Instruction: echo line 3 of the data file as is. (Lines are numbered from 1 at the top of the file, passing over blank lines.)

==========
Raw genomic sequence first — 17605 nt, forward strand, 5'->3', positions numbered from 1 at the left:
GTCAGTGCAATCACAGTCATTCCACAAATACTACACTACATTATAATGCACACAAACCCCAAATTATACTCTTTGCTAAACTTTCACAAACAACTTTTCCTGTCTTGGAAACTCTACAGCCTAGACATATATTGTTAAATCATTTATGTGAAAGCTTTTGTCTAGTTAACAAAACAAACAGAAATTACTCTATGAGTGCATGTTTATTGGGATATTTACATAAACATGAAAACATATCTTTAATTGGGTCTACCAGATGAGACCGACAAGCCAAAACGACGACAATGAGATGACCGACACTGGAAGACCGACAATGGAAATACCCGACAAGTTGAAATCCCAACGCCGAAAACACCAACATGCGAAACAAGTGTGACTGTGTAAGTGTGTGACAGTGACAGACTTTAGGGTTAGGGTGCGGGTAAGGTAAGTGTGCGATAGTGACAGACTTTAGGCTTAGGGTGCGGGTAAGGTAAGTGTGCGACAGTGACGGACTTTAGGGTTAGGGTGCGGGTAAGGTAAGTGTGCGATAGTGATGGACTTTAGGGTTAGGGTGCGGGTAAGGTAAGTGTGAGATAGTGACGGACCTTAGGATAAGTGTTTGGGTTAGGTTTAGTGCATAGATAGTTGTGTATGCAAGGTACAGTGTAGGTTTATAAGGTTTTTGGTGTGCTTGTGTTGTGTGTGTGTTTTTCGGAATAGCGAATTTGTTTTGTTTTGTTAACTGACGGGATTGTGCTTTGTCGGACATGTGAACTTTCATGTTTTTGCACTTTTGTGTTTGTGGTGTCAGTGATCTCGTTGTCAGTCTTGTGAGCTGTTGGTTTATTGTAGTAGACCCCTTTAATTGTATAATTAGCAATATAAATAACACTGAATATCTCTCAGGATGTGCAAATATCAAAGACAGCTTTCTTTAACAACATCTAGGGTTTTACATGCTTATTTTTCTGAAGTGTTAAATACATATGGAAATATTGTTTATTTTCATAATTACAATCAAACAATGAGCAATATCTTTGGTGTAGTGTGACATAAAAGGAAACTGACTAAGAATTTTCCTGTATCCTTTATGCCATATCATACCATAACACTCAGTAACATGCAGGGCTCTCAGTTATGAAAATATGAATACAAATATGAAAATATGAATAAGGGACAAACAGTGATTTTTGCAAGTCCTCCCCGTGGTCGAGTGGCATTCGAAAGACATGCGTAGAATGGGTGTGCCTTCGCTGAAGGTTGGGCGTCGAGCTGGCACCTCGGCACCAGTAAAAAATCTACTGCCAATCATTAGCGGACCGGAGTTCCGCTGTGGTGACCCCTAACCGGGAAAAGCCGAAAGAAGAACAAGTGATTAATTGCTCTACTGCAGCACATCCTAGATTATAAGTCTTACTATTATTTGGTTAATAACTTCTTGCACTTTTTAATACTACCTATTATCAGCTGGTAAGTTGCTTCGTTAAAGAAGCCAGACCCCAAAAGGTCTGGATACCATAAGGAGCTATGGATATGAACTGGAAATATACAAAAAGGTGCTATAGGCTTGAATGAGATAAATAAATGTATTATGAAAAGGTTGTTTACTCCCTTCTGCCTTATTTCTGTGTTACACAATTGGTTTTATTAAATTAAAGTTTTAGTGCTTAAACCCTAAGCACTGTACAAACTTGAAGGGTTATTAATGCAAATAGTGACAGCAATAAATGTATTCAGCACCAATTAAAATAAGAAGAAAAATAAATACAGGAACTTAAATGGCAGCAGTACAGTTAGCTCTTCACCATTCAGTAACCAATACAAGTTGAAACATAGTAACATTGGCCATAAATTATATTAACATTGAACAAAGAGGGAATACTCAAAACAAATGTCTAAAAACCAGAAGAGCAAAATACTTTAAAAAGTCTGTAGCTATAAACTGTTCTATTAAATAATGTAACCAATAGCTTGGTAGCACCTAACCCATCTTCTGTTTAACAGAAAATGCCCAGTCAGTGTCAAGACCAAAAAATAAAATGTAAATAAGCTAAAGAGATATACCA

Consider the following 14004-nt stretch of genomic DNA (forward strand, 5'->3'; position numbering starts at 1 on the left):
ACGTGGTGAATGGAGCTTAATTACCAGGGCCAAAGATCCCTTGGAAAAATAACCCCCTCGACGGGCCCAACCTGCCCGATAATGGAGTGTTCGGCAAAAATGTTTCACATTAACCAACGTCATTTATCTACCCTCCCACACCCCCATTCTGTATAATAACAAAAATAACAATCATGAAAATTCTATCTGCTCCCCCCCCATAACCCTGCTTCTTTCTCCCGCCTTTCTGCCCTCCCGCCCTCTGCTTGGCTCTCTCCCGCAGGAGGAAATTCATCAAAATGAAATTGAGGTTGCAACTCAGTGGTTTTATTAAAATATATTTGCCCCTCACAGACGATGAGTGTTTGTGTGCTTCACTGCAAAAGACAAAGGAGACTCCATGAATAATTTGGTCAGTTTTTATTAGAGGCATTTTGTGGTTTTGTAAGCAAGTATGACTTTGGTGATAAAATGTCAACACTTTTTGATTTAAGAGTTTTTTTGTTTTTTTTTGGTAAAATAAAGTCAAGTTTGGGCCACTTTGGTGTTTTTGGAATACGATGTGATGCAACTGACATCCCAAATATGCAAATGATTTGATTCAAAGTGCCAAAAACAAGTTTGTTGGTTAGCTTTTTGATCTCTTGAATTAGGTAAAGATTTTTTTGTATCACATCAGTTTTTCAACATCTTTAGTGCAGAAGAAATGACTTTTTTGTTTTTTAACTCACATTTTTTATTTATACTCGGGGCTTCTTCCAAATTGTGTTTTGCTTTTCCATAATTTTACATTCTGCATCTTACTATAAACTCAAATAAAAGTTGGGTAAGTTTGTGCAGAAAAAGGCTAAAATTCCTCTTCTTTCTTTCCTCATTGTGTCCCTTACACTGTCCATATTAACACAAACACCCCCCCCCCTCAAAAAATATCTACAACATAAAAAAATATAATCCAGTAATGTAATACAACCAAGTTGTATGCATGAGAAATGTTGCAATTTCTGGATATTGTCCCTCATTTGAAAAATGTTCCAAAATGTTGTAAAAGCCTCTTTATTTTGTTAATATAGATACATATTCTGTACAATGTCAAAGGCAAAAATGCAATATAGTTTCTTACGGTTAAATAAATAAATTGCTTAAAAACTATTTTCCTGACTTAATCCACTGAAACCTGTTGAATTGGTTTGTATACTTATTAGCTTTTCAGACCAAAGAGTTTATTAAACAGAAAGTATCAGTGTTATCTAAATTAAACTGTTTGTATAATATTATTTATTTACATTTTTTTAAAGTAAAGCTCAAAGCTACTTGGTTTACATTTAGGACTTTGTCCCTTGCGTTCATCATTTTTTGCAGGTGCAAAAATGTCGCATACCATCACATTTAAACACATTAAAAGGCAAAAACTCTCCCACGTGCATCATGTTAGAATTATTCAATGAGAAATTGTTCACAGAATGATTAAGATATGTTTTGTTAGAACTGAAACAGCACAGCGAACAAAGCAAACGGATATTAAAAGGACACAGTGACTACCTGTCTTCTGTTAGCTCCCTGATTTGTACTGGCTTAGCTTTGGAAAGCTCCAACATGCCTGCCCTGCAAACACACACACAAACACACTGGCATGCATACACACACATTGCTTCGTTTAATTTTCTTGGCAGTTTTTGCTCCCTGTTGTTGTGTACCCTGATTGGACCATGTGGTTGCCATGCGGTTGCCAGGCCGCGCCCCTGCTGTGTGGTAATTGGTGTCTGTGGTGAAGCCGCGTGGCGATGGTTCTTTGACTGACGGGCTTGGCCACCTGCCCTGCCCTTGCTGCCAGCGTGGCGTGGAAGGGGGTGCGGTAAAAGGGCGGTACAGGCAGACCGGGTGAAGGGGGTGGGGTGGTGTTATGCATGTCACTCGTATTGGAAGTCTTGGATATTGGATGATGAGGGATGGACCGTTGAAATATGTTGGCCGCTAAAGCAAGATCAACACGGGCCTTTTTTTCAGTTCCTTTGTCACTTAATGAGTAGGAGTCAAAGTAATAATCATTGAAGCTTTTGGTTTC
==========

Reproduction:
Consider the following 14004-nt stretch of genomic DNA (forward strand, 5'->3'; position numbering starts at 1 on the left):